bread, we have beer and spaghetti and
salad for dinner and we are
not sorry, we are not looking for
the clear soul the day has
not yet given us-- 
we are only looking
for the shade's blessing,
two comfortable chairs,
a silly joke at the end of a fudgsicle
stick which we laugh about
anyway when our tongues are slick
and cold as sleeping trout
and we want nothing more
than a good slow tune
on the radio. 

When we speak, it is the sound
of the faucet dripping,
a car passing by, the birds
frittering away their song, nothing more, and
between the drowsing spaces of the things we leave
unsaid, it is clear
to us, it is
very
clear--

no one will remember us
this day, or the next, no one
will remember all the work of hours spent burning at
desks, burning behind steering wheels,
burning into dirt and metal, money
and wood, books and national
holidays and
love, no one will remember us
after we have counted all the sparrows on the wires one by
one, made bets on which would fly, after we have
kissed our children, grown tired in our bodies,
resigned ourselves to sleep with all
the time we let ease by us
for no other reason than it was good, yes good
to let it go.

© J. Wes Fullerton


bermuda triangle

3
linen
sheets
to the wind and listing
dangerously
to the leeward, she says
My love, wearily as if I
might be palm trees, white sand
tamed bird of paradise (she
who through soft silences rolls
close to me, her
underbelly washed up
whitely on my side shows me reef
scars, barnacle tattoos, algae tint of a long life
out at sea) she
breathes salt, derelict whispers
to my ear I
love
you, and
between the constellations faintly
mapped across my belly she draws
a heart tri-
angularly touching east
west and south, which
she may yet navigate, and find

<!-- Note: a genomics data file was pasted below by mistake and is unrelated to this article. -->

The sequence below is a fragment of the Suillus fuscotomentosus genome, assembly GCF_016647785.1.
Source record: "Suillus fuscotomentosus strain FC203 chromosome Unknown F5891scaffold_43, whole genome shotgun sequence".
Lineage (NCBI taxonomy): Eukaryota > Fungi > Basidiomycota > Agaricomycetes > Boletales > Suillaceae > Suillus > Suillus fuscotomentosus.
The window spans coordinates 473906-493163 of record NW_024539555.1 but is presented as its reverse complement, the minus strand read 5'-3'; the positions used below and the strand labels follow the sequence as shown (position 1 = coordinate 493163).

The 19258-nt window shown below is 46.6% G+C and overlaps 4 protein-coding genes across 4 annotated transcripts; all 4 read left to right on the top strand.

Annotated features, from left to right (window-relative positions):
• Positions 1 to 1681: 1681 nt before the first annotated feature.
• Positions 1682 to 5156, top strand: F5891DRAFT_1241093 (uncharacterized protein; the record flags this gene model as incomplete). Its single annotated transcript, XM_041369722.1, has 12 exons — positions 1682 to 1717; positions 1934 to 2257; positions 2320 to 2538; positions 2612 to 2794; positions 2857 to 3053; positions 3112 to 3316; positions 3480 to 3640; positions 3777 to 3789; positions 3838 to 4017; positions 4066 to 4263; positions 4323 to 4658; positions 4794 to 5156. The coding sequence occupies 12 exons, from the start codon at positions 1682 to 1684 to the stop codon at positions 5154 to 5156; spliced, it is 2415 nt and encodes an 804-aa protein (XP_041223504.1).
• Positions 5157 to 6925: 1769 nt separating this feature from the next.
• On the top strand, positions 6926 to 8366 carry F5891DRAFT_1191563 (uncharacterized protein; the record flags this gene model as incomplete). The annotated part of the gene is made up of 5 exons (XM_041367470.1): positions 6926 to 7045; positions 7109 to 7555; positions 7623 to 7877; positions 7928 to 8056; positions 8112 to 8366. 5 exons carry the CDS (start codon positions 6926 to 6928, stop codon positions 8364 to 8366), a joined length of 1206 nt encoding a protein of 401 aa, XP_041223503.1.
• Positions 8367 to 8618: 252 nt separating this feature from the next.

some still harbor among the moon's
other magnetisms, the deep death pull
of the sea, the loose-limbed rigging
of her ill-shored embrace, and
all the calm misdirections
of stars

© J. Wes Fullerton


breakfast time in the city of wilderness

Elly is a dream in hairclips and sneakers built
slender and efficient from 
the ribs of young 
gazelles
by 
some godly, benevolent, and slick-clawed 
tiger
who loves her, even 
in drought season, when
she serves him biscuits
and coffee, and he is bound 
to a strict 
diet
of angels

© J. Wes Fullerton


Dear K.,

So maybe there are roots and stars and the suckling pull 
of the moon, and more infant mornings in the world than
this shoebox of our hopes will ever cradle; so maybe
while rocking back and forth a rhythm to nurse our heart-
beats down at 1 A.M. these 
real hours of shade and hollow are more a slow 
digestion of our skins than soft un-music to dream by;
and maybe some days a star or two unstuck from heaven
or someplace, curled stray and feral at your morning doorstep
finds you.
So maybe these come to us half for lack
of any good fortune, for lack of any other solace
to keep them. So what.

Once I found a bird
hobbling half-feathered across my yard with maybe 
ten, or twenty 
good breaths left. Above us both was sunshine and early May.
Bird was hollow underneath, his ribs
brittle as toothpicks-- I filled him
with bag balm, with tissue paper, with water and a small
prayer, small as 
a crumb. He wouldn't stomach anything bigger than that.
I let him finish in a cool paper box with soft dish towels and 
a screen on top. That night, I wrapped him up and laid him down
twelve inches beneath a juniper tree. 
He's still there. 

Now and again, 
in early May when mowing the grass I say hello to the dandelions
which he grows, and I remember 
a brief, and fleeting kindness that never once lived 
without him. What I mean to say is what loves us chooses
or does not choose a time or place or form
to greet us by-- some days a bird, some days
the stars, some days simply the words
of you and I, which are born and given
and buried and remembered 
no stranger and no less
than love.
Sincerely, wesley

© J. Wes Fullerton


dimebag in blue
(for Billie Holiday)

Sweet lady day likes a slow tune good
as the sweat that pillows in your eyes and makes 
your aging lover look like
heaven itself--
when you roll the way that 
clarinets roll
in their arms, lips, legs (and oh
baby those piano fingers like heaven itself) parted
open round the blossom of her mouth sounds like 
love again as the bass man swings
with that beat-hump-maudlin-beat of heart-
break and 
thumps out soft
a rhythm slow and almost good
as the old black tar blood and 
cooking spoon habit slinking 
lustful up her veins like a run in her 
stocking, 
a slow tune 
soft and almost
good enough to feel again
those jazzangelic, white wings not quite
heaven to her shoulders sweetly
wilt 
and swing,
shrivel 
and sway,
sag to the rhythm 
like love.

© J. Wes Fullerton